Hey, and movies are just a suggestion based on what works for me. I'm really just talking about a change of scenery. Road trips are also fantastic ways to cleanse the soul and just absorb some beauty for a while. Same thing goes for walks through wild woods in the early morning or strolls on bustling city sidewalks in the rain—whatever gives you fresh surroundings.
4. Switch Projects
Now, I’m not some kind of artistic genius who can master everything he picks up. But I'm able to truly enjoy many different genres of projects, which is really healthy for my creative juice-maker. So if I've been drawing for a period of time, and the inspiration begins waning, I’ll switch over to music for a few days or weeks, depending on how much time I need to change things up.
I usually like to keep multiple projects running in the background at once; at least three or four in different areas. I'm not saying this is for everybody, but if you need inspiration, you might want to try starting multiple projects and see how it goes. If you're a photographer but feeling uninspired, maybe you should try songwriting for a little while. You'll find that your creativity hasn't vanished—it's just tired of the repetition.
Your creativity hasn't vanished—it's just tired of the repetition.
So get some fresh ideas in front of your eyes and let your mind be the spectator instead of the creator. You'll find your energy levels are recharged by the time you get back to writing.
This is the best tip I can give you. There is a famous quote that says,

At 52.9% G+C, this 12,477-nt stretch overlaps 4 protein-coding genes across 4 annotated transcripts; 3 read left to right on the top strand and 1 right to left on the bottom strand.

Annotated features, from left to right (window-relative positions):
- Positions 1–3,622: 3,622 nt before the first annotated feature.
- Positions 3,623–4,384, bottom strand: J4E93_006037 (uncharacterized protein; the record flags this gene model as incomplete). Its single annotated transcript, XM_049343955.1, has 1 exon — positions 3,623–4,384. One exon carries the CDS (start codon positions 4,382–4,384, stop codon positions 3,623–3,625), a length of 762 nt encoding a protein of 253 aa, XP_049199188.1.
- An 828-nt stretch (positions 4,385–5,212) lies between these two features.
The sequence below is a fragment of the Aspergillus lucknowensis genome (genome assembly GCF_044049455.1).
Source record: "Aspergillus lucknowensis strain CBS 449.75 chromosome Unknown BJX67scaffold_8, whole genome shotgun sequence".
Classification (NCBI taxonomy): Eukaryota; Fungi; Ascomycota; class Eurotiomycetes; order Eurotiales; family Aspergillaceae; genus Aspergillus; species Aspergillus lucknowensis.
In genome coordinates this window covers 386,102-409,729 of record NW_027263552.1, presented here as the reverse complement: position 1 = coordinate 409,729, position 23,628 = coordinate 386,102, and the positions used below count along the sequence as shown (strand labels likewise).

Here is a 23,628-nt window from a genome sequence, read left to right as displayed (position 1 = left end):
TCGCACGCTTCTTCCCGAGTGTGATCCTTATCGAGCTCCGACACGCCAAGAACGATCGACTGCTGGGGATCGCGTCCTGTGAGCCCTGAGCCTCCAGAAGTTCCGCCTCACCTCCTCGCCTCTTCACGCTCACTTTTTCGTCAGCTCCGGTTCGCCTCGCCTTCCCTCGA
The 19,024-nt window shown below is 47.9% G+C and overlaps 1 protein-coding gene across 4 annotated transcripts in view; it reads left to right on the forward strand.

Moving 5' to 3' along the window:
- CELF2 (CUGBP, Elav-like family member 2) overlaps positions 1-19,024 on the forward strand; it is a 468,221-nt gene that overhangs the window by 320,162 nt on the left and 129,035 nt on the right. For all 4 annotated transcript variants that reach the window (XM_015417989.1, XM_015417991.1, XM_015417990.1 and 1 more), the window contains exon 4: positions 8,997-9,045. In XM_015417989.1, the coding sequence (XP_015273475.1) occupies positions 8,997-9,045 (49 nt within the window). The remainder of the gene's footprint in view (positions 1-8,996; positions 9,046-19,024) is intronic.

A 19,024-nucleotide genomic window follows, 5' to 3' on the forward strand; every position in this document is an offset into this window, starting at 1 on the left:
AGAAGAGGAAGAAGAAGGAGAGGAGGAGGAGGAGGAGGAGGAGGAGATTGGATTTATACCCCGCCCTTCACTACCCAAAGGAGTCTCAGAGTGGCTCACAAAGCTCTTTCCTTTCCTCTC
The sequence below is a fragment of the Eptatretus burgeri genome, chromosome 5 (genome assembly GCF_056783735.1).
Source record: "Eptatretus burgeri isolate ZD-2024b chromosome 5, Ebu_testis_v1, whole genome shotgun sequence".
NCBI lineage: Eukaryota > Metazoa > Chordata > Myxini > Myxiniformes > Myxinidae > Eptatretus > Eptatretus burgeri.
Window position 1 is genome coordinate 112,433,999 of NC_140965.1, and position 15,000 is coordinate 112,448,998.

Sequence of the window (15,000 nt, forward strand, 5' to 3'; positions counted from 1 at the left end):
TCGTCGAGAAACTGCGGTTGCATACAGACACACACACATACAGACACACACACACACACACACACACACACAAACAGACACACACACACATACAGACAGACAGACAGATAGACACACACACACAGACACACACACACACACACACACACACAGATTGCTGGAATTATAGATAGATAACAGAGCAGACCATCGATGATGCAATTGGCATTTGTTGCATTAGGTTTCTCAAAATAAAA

Good artists copy; great artists steal.
Its origins are sketchy, but it's still a great quote.
Here's what it means.
When you trace a drawing, you just copied. You had no say in the creative process; you simply copied exactly what someone else saw. But if you see a piece of art that takes your breath away and you take the same spirit, style, feel, and create your own artwork with that inspiration, you just stole. You took an emotion or idea and made your own art from it. You stole the inspiration, not the art.
Before you call your lawyer, I’m not talking about plagiarism! Plagiarism is a serious crime, defined as "the practice of taking someone else's work or ideas and passing it off as one's own.”
This is not what I'm talking about at all. Don't go write a book "coincidentally" similar to The Hunger Games and send it off to a publisher. But do feel free to play with those kinds of ideas for fun. Make them better, expand, contract, rework, mix them with other ideas. Springboard into your own world from there … just make it yours.
Speaking of The Hunger Games, that concept was stolen from a dozen other dystopian books and Roman history, according to the author, Suzanne Collins. If she had simply imitated Ender's Game or 1984, for example, you never would have heard about Katniss' saga. But Collins stole the dystopian ideas, the historical facts, and filtered them through her own eyes to create a brand-new masterpiece based off of very old ideas.
6. Listen to Music
If you’re stuck on your project and can’t follow any of the above tips, the perfect soundtrack can get you back into focus again. Find music that matches the mood you want to create, and go for it. Let the music make you feel like you’re in a movie. This is the scene where you, the main character, refuse to give up, brush yourself off, and go for your dreams against all the odds! You are able to lend a voice to this world that nobody else can or will.
So don’t feel guilty for seeking out inspiration, like I used to. If you need to sit in the branches of an oak tree to get psyched up for your next chapter, do it. It will be more productive than staring at yourself in the vague reflection of your laptop screen, contemplating relocation to Africa. It’s time to get rid of those fears and take the unconventional route that you already wanted to take anyway, and find that inspiration. You got this.